Earlier this season (maybe even at the beginning of the season), Mariners’ manager Lloyd McClendon said that he was done with Justin Smoak being a home run guy. This season Smoakie was to be turned into a doubles machine. It certainly said a lot about how Lloyd envisioned the Mariners, a team that would manufacture runs through more than simply pounding balls out of the park, a feat that is sometimes hard to accomplish at Safeco even with the walls brought in.
Now that we’re nearly two months into the season, how is this great experiment working out? Well, lets compare notes for the Big Smoak over the last few seasons.
Extra Base Hits
Note that these are only April-May stats for the last three years. There is a notable slump to kick off the 2013 season, a season in which Smoak saw a career high home run count (20) and career best triple-slash (.238/.334/.412). So clearly he managed to do something differently over the remainder of that season.
My initial reaction to seeing that was that maybe nothing actually needed to be changed. Smoak is coming off of a career year at the plate in terms of both HR and BA, and he was very close to his best RBI production (50, career best 55). It seems silly to mess with something that is clearly working. While by no stretch is that a Hall of Fame worthy career, it certainly indicates things are progressing.
Lets take a step back for a second though. I mean, Justin Smoak is a name that makes many Mariners fans cringe, or at the very least, shake their heads in discontent. Smoak is sometimes really good, and oftentimes really bad. Inconsistency was the name of the game with him, if he had been able to stay hot for a whole 2013 season, we might have seen 75+ RBIs and 30+ HRs. Instead we were treated to an 18 game skid mid-August where he managed only 7 hits in 69 plate appearances. It was enough to make most fans slam their face into a wall. Moreover, those 2012 numbers above, with 27 RBIs in the first two months of the season seem promising, but we were treated to only 24 more over the remaining 4 months of the season. Streakiness isn’t really something new with this guy.
With that, even though 2013 was a career year for Smoak, it may not actually be as good as the numbers. Clearly he’s got more potential somewhere in the chamber, it’s just a matter of getting to it. There is clearly some validity to Lloyd trying to change things up this season.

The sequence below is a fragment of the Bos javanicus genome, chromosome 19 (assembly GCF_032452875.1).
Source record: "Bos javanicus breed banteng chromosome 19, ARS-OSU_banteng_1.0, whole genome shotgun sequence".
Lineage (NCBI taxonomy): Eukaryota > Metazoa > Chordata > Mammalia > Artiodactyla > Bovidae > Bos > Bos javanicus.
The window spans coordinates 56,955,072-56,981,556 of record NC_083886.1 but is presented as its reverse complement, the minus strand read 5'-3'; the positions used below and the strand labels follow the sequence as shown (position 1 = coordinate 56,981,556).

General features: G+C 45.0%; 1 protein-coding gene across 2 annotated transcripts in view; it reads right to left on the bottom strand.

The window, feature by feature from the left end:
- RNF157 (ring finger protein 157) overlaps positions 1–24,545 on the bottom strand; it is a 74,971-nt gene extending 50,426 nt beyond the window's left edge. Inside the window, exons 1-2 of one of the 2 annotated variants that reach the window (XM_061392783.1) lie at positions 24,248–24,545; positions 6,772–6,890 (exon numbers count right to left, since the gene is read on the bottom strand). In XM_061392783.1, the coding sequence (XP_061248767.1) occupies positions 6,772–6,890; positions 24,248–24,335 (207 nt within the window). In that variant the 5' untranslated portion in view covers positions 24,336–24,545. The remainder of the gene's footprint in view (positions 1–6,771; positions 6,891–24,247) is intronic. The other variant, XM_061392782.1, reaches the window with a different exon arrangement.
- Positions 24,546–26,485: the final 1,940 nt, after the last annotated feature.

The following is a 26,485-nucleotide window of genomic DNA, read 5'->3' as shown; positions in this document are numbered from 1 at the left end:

Turning Justin Smoak into a ‘doubles machine’ is actually working quite well. The table above shows that he’s on track for more extra base hits than ever before. His previous highs were 2011 and 2013 with 39. Given that we’re only wrapping up May and sitting at 19, there’s a pretty high likelihood that we’ll see him eclipse those numbers sometime in August (and that’s allowing for some wiggle room). We’re only a third of the way through the season right now, so we still have lots of time left to keep things rolling.
Newly promoted hitting coach Howard Johnson looks like he’s playing a huge role in this conversion. Greg Johns noted that Howard makes a great coach for Smoak because he too was a switch hitter during his career nearly 20 years ago. Johns also noted that Smoak and HoJo are riding to the park together frequently, if that means anything for his swing. Generating offense from both sides of the plate certainly looks to be one of the biggest changes for Smoak this season.
Note that the 2013 numbers are for the whole season, while 2014 is obviously only April and May.
The biggest change here is that Smoak appears to have figured out (a little bit at least) how to generate some power off of left-handed pitching. He’s already reached his 2013 numbers in both extra bases and RBIs. Certainly a good place to be after only one third of the season. On the down side the strikeouts are racking up pretty quickly over there, so that’s certainly something to watch out for. Smoak is on pace to shatter his strikeout numbers against lefties and has only managed a meager 3 walks off them this season. So while well-hit ball numbers are going up, there’s definitely a price to pay.
Justin Smoak, if he can keep it up, might actually be on pace for a spectacular year. Only 1/3rd of the way through the season he’s likely to have 30 RBIs by the time May closes out, giving him a chance at hitting the 100 mark if he can keep it together. I remain cautiously optimistic because we saw similar numbers from him in 2012 and then saw the wheels fall off. Having those kinds of numbers mean a lot of Smoak continues to bat behind Robinson Cano.
As always, consistency is the name of the game. It’s a long season, but so far there’s a reason to be happy with Justin Smoak.